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Suit: Nassau stalls on gun license processing

Nassau County Police Commissioner Thomas Dale speaks to

Nassau County Police Commissioner Thomas Dale speaks to the legislature in Mineola. (May 21, 2012) Credit: Howard Schnapp

Three Nassau County residents have filed lawsuits against Police Commissioner Thomas Dale, contending the department failed to process their pistol license applications within the six-month time frame set by the state.

"It currently takes up to 18 months to receive a pistol license in Nassau County," said attorney Michelle Murtha, who represents the three applicants in the lawsuit filed last week. "The Nassau County police commissioner is aware that he is legally required to process pistol license applications within six months, but he is knowingly and purposely refusing to follow the law."

Police department spokesman Kenneth Lack acknowledged "shortcomings" in the application process, but declined to comment on the suit.

In a June 19 letter to Murtha, Dale said the six-month provision "is not a firm deadline" and that expediting applications could jeopardize public safety.

"I do not believe relaxing the standards for conducting pistol license applications would further the public safety interests of Nassau County," Dale wrote. "The department's present pistol permit policy has served its residents well."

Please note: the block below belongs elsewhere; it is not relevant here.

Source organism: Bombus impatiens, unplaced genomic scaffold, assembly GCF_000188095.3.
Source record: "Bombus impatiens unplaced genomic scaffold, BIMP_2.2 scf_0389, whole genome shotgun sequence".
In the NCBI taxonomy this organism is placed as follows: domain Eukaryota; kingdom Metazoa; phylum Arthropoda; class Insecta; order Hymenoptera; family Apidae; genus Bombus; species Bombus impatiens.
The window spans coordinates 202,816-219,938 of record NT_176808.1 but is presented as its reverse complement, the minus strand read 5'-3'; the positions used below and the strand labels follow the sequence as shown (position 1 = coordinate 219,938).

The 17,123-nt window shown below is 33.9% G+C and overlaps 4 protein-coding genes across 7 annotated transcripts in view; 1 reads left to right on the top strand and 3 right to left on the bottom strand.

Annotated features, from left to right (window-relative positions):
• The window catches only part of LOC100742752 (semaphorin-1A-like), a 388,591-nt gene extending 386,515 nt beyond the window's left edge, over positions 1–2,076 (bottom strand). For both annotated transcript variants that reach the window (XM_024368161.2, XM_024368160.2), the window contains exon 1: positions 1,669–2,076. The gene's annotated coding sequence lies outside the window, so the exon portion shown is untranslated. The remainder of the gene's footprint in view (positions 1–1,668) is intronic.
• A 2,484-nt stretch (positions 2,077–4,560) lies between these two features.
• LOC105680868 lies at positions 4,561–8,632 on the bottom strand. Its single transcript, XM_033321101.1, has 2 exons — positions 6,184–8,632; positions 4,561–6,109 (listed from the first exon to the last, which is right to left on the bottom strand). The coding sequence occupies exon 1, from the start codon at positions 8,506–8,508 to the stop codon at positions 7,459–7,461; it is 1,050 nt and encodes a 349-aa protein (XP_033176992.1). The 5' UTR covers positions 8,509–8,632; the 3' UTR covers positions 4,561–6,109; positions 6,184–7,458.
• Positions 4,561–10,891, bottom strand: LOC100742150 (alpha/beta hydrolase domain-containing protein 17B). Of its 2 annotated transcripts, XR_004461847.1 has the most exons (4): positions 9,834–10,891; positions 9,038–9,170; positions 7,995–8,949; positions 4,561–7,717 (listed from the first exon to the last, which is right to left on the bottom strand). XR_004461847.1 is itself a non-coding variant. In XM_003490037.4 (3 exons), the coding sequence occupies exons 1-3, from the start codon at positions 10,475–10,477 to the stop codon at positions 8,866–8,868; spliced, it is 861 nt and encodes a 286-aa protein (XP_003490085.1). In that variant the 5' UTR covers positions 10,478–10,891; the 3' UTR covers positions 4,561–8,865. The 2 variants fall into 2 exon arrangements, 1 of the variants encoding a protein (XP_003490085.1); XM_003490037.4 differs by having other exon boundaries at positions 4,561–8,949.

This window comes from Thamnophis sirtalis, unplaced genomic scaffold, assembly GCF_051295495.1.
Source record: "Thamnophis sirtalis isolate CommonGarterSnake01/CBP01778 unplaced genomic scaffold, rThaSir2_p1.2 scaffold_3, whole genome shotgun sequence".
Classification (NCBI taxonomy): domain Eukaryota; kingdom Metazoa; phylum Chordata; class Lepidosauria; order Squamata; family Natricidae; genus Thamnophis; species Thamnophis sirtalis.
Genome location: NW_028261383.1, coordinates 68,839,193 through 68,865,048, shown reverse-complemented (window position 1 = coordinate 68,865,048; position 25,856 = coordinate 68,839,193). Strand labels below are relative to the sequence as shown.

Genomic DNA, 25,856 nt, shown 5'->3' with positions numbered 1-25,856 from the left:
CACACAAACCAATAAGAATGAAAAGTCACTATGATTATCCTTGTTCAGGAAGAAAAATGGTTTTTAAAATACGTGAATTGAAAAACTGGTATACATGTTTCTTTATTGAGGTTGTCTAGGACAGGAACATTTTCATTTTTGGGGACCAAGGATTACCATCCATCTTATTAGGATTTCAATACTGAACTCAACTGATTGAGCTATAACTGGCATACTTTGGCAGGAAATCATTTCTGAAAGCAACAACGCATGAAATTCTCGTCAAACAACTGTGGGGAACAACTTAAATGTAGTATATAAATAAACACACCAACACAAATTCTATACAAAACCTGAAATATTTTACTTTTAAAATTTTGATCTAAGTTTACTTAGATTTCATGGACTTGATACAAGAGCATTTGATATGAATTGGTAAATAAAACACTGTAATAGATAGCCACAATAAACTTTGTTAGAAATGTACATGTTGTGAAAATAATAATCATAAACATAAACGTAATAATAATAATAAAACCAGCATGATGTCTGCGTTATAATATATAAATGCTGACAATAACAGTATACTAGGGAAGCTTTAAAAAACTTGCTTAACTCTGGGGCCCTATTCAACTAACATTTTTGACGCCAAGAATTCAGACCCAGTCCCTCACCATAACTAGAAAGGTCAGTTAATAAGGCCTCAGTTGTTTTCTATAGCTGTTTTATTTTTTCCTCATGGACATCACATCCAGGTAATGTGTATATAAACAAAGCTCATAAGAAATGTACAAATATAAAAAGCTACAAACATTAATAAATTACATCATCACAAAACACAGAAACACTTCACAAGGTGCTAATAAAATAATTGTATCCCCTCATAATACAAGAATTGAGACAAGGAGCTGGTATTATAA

Sgt. Sal Mistretta, commanding officer of the pistol division, said the department is technically in compliance with the six-month statute because the county starts the clock late in the process, when the applicant's fingerprints are sent to the FBI. Murtha disagrees and says the clock starts when the application is first submitted.

In Nassau, a license from the police department is needed to purchase a pistol. The license allows residents to keep the gun in their home and carry it to and from firing ranges.Applicants must undergo a rigorous background check, including past arrests, level of education, medical history, use of legal and illegal drugs, traffic summonses and character references.

The suits -- which ask for the refund of court and attorney fees -- were filed on behalf of three men who have waited between seven and nine months since submitting their applications. Each was told a license would take 12 to 18 months, Murtha said.

Dale blamed the backlog on the downsizing of the pistol unit, which went from a staff of 27 in 2008 to 12 in 2012. The unit has a backlog of 550 pistol applications and processes 600 licenses annually, Mistretta said.

"It is not possible to properly review and investigate all submitted applications within the cited statutory time limit," Dale wrote.

Mistretta said he has expedited the review process by submitting mental health and organized crime background checks earlier in the process.

But gun rights advocates contend Dale has abdicated his responsibilities.

"The law says it should take no longer than six months and it's important they follow through," said Steven Blair of Ronkonkoma, founder of Long Island Firearms and the Long Island Second Amendment Preservation Association, two websites for firearms enthusiasts that are funding the lawsuits. Blair said his Suffolk County members have not complained about permit delays. A Suffolk County police spokesman did not return calls for comment.

"This is not a Second Amendment issue or a gun rights issue," Murtha said. "This could just as easily be applications for business licenses."

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